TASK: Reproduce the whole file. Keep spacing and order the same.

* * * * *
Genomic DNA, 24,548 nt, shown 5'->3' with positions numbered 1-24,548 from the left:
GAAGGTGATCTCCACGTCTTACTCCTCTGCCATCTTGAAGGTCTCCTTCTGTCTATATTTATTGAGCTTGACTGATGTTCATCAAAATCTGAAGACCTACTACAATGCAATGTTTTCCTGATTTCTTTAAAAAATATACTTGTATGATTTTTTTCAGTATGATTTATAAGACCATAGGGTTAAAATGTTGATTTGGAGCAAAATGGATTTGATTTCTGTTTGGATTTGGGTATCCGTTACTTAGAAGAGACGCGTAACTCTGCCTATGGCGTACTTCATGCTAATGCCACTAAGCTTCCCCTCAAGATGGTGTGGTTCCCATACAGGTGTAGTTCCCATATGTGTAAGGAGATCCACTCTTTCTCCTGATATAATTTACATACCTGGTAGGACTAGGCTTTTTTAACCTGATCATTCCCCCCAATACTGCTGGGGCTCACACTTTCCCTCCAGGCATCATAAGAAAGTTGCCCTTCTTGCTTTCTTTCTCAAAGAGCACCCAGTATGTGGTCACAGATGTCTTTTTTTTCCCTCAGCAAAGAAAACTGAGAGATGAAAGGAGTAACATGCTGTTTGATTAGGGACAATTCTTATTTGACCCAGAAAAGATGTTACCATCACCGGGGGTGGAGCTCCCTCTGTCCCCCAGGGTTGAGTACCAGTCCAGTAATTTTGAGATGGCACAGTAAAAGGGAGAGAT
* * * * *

Genomic DNA, 24,548 nt, shown 5'->3' with positions numbered 1-24,548 from the left:
GAAGGTGATCTCCACGTCTTACTCCTCTGCCATCTTGAAGGTCTCCTTCTGTCTATATTTATTGAGCTTGACTGATGTTCATCAAAATCTGAAGACCTACTACAATGCAATGTTTTCCTGATTTCTTTAAAAAATATACTTGTATGATTTTTTTCAGTATGATTTATAAGACCATAGGGTTAAAATGTTGATTTGGAGCAAAATGGATTTGATTTCTGTTTGGATTTGGGTATCCGTTACTTAGAAGAGACGCGTAACTCTGCCTATGGCGTACTTCATGCTAATGCCACTAAGCTTCCCCTCAAGATGGTGTGGTTCCCATACAGGTGTAGTTCCCATATGTGTAAGGAGATCCACTCTTTCTCCTGATATAATTTACATACCTGGTAGGACTAGGCTTTTTTAACCTGATCATTCCCCCCAATACTGCTGGGGCTCACACTTTCCCTCCAGGCATCATAAGAAAGTTGCCCTTCTTGCTTTCTTTCTCAAAGAGCACCCAGTATGTGGTCACAGATGTCTTTTTTTTCCCTCAGCAAAGAAAACTGAGAGATGAAAGGAGTAACATGCTGTTTGATTAGGGACAATTCTTATTTGACCCAGAAAAGATGTTACCATCACCGGGGGTGGAGCTCCCTCTGTCCCCCAGGGTTGAGTACCAGTCCAGTAATTTTGAGATGGCACAGTAAAAGGGAGAGAT